There are a couple reasons why you’ll be spending some extra time at the pumps and one of them is the aging design of the EJ25 motor in comparison to the myriad of turbo 4s that make similar power but use more modern twin scroll turbos that have less turbo lag and dole out torque faster and earlier in the rev range.
The other reason is an AWD system that’s always on with a constant torque split of 41/59 front to rear. Driving four wheels is always gonna use more fuel.
You can get it without the big wing
No matter how you look at it, this Subie just isn’t much of a looker. It’s better than the previous generation but I would still call it an acquired taste. The good news is if you don’t want that gigantic wing on the back you can opt for a subtle lip spoiler like on my test car.
And while it doesn’t really change the looks all that much it goes a long way to making the STI look a bit more mature and not like you just turned 19 and got carried away on eBAY.
It makes a good daily driver
It totally does. It might not be the most economical but it carries 5 people, has a pretty big trunk that easily swallowed our full-size stroller, and is an easy car to drive. Even with a manual. There’s ample torque so unless you want to rip it, you really don’t need to shift that much.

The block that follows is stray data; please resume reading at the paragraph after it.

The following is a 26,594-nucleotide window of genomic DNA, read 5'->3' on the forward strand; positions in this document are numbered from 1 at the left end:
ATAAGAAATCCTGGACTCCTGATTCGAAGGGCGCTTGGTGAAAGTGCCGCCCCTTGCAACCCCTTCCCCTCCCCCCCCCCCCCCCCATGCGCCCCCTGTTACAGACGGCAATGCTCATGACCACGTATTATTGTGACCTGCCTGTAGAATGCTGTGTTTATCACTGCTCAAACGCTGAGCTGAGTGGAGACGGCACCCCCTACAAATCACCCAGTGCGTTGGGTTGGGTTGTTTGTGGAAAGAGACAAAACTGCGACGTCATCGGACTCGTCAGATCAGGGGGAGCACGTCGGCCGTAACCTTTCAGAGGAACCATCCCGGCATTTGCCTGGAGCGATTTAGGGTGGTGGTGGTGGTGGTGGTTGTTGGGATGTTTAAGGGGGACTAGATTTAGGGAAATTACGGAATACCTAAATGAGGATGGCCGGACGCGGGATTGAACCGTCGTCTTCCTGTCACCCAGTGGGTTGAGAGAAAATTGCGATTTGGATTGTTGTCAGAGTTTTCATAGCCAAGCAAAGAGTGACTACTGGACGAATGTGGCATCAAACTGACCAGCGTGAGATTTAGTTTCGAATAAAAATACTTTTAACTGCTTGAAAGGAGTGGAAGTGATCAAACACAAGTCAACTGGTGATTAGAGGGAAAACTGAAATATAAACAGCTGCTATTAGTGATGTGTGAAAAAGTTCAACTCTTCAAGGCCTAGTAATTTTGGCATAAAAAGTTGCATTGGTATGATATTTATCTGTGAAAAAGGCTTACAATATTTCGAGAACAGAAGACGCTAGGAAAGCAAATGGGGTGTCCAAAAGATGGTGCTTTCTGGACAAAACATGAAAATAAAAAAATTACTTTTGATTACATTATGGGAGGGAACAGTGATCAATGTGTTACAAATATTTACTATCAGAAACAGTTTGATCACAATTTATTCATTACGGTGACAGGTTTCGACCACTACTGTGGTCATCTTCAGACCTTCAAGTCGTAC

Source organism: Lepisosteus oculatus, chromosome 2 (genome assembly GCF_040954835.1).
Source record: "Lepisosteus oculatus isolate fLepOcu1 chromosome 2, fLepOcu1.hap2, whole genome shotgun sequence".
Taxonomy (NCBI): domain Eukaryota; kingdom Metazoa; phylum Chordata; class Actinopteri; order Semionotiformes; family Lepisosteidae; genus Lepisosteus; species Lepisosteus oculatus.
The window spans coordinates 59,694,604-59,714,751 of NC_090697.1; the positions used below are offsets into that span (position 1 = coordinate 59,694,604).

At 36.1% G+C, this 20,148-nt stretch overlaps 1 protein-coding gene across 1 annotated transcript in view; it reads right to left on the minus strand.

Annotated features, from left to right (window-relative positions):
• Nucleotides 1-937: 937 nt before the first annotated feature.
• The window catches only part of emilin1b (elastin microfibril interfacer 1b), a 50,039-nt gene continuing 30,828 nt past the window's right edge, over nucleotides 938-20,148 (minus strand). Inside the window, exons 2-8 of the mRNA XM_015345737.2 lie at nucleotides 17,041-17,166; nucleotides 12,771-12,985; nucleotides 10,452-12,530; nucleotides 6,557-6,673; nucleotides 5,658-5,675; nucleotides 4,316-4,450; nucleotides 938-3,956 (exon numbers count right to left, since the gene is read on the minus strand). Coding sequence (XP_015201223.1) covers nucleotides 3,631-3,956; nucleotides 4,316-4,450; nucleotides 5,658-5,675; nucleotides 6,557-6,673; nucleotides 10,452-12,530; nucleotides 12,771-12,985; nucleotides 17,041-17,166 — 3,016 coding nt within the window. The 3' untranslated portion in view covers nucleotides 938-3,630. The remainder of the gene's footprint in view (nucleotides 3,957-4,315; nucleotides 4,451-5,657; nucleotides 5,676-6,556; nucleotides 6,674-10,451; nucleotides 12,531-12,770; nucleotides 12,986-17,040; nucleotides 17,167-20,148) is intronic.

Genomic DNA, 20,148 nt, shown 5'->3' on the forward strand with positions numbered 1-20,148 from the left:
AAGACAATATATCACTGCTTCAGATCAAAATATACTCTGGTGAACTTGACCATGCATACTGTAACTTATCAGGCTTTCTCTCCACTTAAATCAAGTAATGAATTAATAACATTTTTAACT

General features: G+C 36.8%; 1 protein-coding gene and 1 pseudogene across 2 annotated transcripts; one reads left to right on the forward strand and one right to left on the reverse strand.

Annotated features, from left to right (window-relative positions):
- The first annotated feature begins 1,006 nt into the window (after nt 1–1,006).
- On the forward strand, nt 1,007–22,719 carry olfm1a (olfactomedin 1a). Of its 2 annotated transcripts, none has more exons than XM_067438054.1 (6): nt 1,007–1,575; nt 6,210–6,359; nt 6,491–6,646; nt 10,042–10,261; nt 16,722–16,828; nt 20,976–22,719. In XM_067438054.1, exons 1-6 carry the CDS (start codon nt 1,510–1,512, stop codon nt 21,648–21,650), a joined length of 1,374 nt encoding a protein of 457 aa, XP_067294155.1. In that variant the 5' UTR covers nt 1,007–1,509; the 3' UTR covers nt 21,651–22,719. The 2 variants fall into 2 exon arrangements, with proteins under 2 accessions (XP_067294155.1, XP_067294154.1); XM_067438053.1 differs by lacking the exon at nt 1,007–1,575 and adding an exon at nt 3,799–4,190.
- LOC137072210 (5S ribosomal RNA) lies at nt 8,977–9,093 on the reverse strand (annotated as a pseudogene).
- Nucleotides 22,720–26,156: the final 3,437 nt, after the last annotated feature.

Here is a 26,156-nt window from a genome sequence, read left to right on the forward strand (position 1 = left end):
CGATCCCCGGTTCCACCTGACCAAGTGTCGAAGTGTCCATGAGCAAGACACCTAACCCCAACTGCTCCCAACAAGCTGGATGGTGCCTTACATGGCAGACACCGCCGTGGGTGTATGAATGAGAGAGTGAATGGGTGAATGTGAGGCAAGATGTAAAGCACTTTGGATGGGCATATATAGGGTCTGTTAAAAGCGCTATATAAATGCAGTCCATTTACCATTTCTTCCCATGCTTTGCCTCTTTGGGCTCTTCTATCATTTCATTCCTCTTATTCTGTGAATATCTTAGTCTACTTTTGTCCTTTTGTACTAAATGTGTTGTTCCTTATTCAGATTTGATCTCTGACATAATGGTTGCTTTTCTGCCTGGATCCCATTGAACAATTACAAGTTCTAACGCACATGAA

Vision and sight lines are excellent and the Sport-Tech STI came with the new 7-inch infotainment screen with navigation, Apple Carplay and Android Auto, and a great Harman/Kardon stereo.
The Recaro seats (standard on the Sport-Tech trim) are great and come wrapped in a nice suede-like material with red leather accents. They are all-day comfortable and supportive.
Is it worth it over the standard WRX?
There’s a $10,000 price difference between the two with the STI starting at just over $40K. The STI is a stiffer car. It has bigger brakes and bigger wheels, 3 limited-slip differentials and 40 more horses.
The WRX has a newer, more high tech twin-scroll turbo 4-cylinder engine that, while down on power, is really not much slower. And it might even feel quicker around town with all that low-end torque.
Does that make it better? No. The STI is unique in this world, a go-anywhere rocket from Japan that comes with a brilliant AWD system and an engine powered by the ’90s.
It won’t be around much longer and I think it’s definitely the one to get. Consider it 10 grand well spent.
2019 Subaru WRX STI Sport-tech with Lip Spoiler
BODY STYLE: 4-door, 5 passenger compact sedan
CONFIGURATION: Front-engine, All-wheel drive
ENGINE: 2.5 L flat-4 ; Power: 310 hp @ 6000 rpm; Torque: 290 lb-ft @ 4000-5200 rpm
TRANSMISSION : 6-speed manual
FUEL ECONOMY: (Premium gasoline in L/100 km) 14.1 city; 10.5 highway